THE DAMNEDEST FINEST RUINS by Monica Sutherland

THE DAMNEDEST FINEST RUINS

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KIRKUS REVIEW

Written by a young Englishwoman, this short and unpretentious book about San Francisco and its 1906 earthquake and fire is partly a lyrical account of her own love-affair with the city, partly a sketchy and not too accurate history of San Francisco itself, and partly the story of the earthquake, which no man could foretell or prevent, and the fire, resulting from human indifference to danger, which followed the quake. Built close to two earthquake faults, the San Andreas and the Hayward, even in the early 1900's San Francisco was known to be earthquake-prone, which its inhabitants preferred to forget. When in the early morning of April 18, 1906, a terrific quake along the San Andreas fault crumbled buildings and cracked streets in less than 60 seconds, the water supply failed at once, as did all electricity and all fire-alarms, and the city was helpless against the fires that immediately broke out in the ruins; five days later, when rain ended the conflagration, four square miles of the city were devastated and from 500 to 1000 persons were dead; rebuilding started at once, and when another quake shook the city in 1957 little damage resulted. Drawing to some extent on tales of survivors, this book, although diffuse and lacking in suspense, should appeal to less exacting addicts of disaster; San Franciscans and Northern Californians will delight in it and the San Francisco Chamber of Commerce should vote its author a life-membership.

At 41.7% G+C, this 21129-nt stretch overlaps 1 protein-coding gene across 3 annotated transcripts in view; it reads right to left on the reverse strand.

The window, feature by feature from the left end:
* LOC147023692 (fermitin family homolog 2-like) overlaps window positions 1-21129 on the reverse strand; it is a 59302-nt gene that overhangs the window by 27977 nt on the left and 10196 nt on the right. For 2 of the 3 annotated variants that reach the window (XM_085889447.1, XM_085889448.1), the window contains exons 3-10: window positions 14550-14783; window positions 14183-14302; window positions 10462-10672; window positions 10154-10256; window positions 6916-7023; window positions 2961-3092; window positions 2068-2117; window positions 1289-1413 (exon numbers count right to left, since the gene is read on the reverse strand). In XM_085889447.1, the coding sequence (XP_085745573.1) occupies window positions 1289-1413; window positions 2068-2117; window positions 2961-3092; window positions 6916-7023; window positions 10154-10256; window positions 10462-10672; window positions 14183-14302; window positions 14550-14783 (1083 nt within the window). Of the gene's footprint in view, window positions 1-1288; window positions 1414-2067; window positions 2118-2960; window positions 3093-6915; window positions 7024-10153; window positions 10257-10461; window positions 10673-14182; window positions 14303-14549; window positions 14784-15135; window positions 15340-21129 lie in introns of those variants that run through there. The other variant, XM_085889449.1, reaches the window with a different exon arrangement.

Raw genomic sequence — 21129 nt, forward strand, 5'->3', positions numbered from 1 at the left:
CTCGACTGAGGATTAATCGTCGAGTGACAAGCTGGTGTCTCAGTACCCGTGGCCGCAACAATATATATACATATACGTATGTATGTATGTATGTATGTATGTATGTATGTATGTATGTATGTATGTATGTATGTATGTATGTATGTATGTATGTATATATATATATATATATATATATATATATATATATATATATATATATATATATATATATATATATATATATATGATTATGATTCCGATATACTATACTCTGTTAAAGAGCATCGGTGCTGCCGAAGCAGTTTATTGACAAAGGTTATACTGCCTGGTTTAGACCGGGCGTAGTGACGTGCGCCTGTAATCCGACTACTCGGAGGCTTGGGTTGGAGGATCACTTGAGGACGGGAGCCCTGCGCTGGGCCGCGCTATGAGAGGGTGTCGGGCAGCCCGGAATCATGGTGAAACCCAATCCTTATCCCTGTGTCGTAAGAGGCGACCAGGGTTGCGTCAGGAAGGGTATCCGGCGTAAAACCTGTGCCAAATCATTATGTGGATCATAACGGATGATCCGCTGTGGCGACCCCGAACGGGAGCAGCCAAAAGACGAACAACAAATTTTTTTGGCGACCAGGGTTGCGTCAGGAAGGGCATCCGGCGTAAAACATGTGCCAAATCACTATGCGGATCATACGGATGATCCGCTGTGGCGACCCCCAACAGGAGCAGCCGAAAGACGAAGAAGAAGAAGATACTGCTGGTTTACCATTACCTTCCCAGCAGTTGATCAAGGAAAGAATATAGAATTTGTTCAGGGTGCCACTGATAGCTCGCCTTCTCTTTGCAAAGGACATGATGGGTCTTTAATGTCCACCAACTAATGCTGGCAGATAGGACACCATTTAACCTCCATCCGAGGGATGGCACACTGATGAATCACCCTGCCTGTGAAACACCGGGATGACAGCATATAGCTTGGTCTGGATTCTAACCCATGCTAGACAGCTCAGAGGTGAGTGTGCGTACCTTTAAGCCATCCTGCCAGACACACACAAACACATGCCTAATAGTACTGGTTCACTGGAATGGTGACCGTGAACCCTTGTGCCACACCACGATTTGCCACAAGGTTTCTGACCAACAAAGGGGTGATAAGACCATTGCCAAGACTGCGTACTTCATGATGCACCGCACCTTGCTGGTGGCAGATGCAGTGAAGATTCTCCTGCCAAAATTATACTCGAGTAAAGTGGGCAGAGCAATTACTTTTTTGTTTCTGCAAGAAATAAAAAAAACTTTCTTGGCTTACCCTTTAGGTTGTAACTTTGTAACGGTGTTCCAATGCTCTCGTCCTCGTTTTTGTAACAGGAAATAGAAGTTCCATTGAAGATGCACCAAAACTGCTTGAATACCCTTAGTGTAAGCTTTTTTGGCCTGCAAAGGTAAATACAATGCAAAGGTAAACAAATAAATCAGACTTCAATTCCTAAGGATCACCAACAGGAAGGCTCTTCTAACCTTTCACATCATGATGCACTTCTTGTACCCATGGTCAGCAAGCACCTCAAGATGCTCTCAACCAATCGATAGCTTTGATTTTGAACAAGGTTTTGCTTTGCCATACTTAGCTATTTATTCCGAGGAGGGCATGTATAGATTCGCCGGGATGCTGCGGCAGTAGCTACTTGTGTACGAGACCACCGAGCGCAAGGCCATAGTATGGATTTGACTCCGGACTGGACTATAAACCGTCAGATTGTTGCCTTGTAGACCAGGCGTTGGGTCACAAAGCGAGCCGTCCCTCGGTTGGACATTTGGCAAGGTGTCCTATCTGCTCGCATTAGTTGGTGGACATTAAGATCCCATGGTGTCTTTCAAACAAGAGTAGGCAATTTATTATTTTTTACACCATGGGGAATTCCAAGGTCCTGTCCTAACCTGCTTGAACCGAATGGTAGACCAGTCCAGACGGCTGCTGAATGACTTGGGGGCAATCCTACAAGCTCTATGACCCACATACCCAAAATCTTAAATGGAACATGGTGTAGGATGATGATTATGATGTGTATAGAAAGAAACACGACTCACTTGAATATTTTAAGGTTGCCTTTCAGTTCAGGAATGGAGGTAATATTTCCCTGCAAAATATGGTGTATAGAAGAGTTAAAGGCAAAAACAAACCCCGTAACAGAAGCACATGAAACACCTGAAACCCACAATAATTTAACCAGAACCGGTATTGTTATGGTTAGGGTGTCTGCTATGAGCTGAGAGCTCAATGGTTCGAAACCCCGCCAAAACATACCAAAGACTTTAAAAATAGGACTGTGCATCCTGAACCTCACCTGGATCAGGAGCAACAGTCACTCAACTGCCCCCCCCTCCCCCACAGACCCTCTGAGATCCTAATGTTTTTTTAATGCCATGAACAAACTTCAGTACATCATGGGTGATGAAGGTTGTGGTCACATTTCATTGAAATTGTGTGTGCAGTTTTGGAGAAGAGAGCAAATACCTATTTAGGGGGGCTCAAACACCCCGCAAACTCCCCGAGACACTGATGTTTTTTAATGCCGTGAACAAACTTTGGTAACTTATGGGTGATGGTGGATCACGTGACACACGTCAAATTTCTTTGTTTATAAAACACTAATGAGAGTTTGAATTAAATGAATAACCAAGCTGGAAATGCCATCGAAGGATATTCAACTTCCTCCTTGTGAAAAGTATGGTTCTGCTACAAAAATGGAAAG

Pub Date: Aug. 27th, 1959
Publisher: Coward-McCann